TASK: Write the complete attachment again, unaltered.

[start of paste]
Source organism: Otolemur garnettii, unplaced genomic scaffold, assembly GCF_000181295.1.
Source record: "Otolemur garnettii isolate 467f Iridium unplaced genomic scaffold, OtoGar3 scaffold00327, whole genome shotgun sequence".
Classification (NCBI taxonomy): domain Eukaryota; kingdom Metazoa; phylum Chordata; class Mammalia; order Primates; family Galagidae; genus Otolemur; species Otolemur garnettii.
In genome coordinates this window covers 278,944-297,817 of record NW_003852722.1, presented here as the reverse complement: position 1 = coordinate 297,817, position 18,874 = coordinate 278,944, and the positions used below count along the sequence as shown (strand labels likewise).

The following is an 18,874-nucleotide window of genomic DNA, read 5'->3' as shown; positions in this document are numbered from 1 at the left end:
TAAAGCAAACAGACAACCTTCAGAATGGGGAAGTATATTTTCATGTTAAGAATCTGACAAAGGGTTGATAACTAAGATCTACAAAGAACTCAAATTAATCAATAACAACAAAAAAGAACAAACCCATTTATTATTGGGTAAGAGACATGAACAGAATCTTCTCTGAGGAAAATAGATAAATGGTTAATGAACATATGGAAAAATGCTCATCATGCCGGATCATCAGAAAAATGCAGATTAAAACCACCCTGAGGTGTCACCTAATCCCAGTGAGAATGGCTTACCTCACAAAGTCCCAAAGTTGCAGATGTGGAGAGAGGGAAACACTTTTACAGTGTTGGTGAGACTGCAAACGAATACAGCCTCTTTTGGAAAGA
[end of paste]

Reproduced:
Source organism: Otolemur garnettii, unplaced genomic scaffold, assembly GCF_000181295.1.
Source record: "Otolemur garnettii isolate 467f Iridium unplaced genomic scaffold, OtoGar3 scaffold00327, whole genome shotgun sequence".
Classification (NCBI taxonomy): domain Eukaryota; kingdom Metazoa; phylum Chordata; class Mammalia; order Primates; family Galagidae; genus Otolemur; species Otolemur garnettii.
In genome coordinates this window covers 278,944-297,817 of record NW_003852722.1, presented here as the reverse complement: position 1 = coordinate 297,817, position 18,874 = coordinate 278,944, and the positions used below count along the sequence as shown (strand labels likewise).

The following is an 18,874-nucleotide window of genomic DNA, read 5'->3' as shown; positions in this document are numbered from 1 at the left end:
TAAAGCAAACAGACAACCTTCAGAATGGGGAAGTATATTTTCATGTTAAGAATCTGACAAAGGGTTGATAACTAAGATCTACAAAGAACTCAAATTAATCAATAACAACAAAAAAGAACAAACCCATTTATTATTGGGTAAGAGACATGAACAGAATCTTCTCTGAGGAAAATAGATAAATGGTTAATGAACATATGGAAAAATGCTCATCATGCCGGATCATCAGAAAAATGCAGATTAAAACCACCCTGAGGTGTCACCTAATCCCAGTGAGAATGGCTTACCTCACAAAGTCCCAAAGTTGCAGATGTGGAGAGAGGGAAACACTTTTACAGTGTTGGTGAGACTGCAAACGAATACAGCCTCTTTTGGAAAGA